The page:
Maybe all you need is a cuddle, or there may be something more serious we as your parents need to understand.
2. Personal space and consent:
Ironically, while most parents fret and joke about their kids saying no to everything, this is perhaps the most important word I could ever teach you. There is tremendous pressure on us as a gender to be well behaved, polite and likeable from the time we are little girls. We are socialized to believe that women need to ‘adjust’, ‘compromise’ and not be difficult or assertive to keep the peace around them. Studies conducted in America in the aftermath of the #Metoo movement showed, rather shockingly, that groups of teenage girls interviewed found it almost impossible to scream the word ‘No’ because that’s not likeable. It’s heartbreaking to read such stories. Your body is yours and yours alone.
No one, not even your parents have the right to make you feel uncomfortable or touch you without your consent.
Whether it’s your siblings today, or a partner/co-worker tomorrow, say Stop or No loudly if you are uncomfortable, and respect their consent and physical space if they say the same. Imagine the space around your body as a series of concentric circles and judge how close you want a particular person to get. If they get any closer, exercise your right to say No, I’m not okay with this.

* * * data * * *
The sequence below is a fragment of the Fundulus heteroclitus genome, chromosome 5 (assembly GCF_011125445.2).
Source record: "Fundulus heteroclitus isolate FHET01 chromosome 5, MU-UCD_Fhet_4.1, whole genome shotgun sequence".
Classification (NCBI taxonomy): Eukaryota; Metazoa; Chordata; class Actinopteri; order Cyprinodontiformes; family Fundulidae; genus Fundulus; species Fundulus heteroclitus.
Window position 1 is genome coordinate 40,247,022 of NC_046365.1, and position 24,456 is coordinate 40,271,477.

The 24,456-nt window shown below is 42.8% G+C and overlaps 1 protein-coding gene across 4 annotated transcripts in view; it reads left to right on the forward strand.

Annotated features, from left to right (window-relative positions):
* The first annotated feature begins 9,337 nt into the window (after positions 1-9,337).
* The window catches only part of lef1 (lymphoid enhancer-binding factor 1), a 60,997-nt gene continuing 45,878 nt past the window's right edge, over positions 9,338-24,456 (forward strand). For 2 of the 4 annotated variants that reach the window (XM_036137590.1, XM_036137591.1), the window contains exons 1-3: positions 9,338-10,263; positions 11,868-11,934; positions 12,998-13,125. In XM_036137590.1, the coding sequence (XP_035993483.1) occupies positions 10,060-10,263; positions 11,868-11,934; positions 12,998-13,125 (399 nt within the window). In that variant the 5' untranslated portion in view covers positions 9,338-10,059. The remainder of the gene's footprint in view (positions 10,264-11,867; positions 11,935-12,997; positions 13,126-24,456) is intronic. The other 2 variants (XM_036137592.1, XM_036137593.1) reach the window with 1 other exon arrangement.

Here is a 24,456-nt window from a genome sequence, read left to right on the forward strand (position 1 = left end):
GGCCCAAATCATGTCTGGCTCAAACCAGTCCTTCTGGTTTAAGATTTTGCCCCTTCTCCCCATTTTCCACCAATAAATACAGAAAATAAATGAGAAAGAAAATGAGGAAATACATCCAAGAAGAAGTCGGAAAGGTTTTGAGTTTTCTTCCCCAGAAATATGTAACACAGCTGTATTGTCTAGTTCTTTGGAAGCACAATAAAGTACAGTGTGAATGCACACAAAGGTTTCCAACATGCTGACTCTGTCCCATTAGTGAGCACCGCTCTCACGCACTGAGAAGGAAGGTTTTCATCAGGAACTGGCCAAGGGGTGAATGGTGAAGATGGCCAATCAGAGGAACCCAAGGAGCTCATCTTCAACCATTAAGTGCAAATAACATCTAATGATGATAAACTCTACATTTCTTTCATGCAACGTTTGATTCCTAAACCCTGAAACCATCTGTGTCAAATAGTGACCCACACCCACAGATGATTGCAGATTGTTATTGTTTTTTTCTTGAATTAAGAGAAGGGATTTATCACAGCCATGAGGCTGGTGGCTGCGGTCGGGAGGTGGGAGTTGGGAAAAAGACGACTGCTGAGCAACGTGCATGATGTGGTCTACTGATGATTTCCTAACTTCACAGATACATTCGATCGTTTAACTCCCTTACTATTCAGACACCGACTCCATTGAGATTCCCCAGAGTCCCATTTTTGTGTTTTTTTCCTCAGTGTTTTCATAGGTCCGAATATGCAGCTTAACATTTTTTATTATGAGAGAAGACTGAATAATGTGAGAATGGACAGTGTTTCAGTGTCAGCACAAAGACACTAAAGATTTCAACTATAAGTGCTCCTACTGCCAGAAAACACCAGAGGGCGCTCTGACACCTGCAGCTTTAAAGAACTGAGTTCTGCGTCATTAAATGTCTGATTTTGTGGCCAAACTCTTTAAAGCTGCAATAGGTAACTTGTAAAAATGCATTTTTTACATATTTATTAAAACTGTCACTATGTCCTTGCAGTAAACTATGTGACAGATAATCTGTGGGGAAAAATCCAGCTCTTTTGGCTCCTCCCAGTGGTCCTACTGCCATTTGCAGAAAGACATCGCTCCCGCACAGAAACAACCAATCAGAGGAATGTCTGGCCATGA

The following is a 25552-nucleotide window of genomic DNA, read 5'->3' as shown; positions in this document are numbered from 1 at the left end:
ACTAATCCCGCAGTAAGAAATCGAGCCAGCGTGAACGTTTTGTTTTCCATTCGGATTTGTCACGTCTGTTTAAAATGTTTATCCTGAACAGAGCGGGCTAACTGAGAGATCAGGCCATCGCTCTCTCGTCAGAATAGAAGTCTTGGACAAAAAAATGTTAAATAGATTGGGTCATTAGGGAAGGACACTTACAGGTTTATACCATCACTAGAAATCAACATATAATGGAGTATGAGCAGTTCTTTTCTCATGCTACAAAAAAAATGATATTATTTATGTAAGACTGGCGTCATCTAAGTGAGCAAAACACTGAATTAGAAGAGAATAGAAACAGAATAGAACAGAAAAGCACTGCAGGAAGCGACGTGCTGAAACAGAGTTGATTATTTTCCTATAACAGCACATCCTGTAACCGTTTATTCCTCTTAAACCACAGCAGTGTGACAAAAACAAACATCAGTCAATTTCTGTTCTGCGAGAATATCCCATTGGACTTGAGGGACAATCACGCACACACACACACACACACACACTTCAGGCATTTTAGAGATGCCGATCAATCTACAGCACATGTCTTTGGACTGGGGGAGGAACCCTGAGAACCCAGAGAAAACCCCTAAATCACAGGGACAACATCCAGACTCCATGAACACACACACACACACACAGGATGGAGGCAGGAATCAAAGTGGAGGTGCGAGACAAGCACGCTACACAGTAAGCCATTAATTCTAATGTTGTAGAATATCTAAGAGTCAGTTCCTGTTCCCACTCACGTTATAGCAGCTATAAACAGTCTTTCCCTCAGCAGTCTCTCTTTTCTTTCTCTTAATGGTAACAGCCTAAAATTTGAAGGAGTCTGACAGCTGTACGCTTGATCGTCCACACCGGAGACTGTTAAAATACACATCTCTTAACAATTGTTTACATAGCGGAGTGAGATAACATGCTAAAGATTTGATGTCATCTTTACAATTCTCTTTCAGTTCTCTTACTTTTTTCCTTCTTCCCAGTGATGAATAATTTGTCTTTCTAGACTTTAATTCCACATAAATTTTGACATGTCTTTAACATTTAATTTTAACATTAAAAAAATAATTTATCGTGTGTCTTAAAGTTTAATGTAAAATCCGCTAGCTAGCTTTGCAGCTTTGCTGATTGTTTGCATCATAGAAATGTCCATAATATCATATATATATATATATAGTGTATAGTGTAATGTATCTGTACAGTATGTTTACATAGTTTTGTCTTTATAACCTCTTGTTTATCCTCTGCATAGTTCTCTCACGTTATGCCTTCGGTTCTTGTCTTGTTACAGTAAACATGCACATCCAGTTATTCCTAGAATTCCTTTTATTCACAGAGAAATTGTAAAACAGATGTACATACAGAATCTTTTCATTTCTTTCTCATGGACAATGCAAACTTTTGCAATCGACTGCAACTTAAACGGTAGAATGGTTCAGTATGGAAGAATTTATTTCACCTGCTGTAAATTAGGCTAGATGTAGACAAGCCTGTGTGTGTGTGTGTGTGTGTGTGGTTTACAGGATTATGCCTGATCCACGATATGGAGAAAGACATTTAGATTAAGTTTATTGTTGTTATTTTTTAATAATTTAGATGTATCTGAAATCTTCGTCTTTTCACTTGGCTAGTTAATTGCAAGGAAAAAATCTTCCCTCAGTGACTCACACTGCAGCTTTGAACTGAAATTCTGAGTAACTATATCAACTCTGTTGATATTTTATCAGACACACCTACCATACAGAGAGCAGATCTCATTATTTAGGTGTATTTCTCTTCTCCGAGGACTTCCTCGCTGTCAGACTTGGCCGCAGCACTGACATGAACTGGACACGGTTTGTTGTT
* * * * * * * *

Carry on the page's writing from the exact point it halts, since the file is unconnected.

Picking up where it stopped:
3. Remember it’s NOT your fault:
If there is one lesson that I think all parents of daughters want and need to give their girls, it’s that incidents of abuse and harassment are not the woman’s fault. Nothing you say, wear, don’t wear, or speak is ever, and I repeat ever a reason for any man or woman to hurt or harass you. Sadly, for long, cinema, popular culture and a patriarchal power structure have shamed women into believing that their lifestyle choices or behaviour invite unwanted male attention. ‘Good’ women with ‘strong values’ are those who are seldom seen or heard. But sadly, the many incidents of abuse and harassment prove that there is no moral rule book to avoid abuse. You don’t have to chip away at your personality and construct a socially acceptable lifestyle to safeguard yourself. You have the right to live fully and on your terms. I know this is easier said than done, but then again nothing that is worthwhile is easily achieved.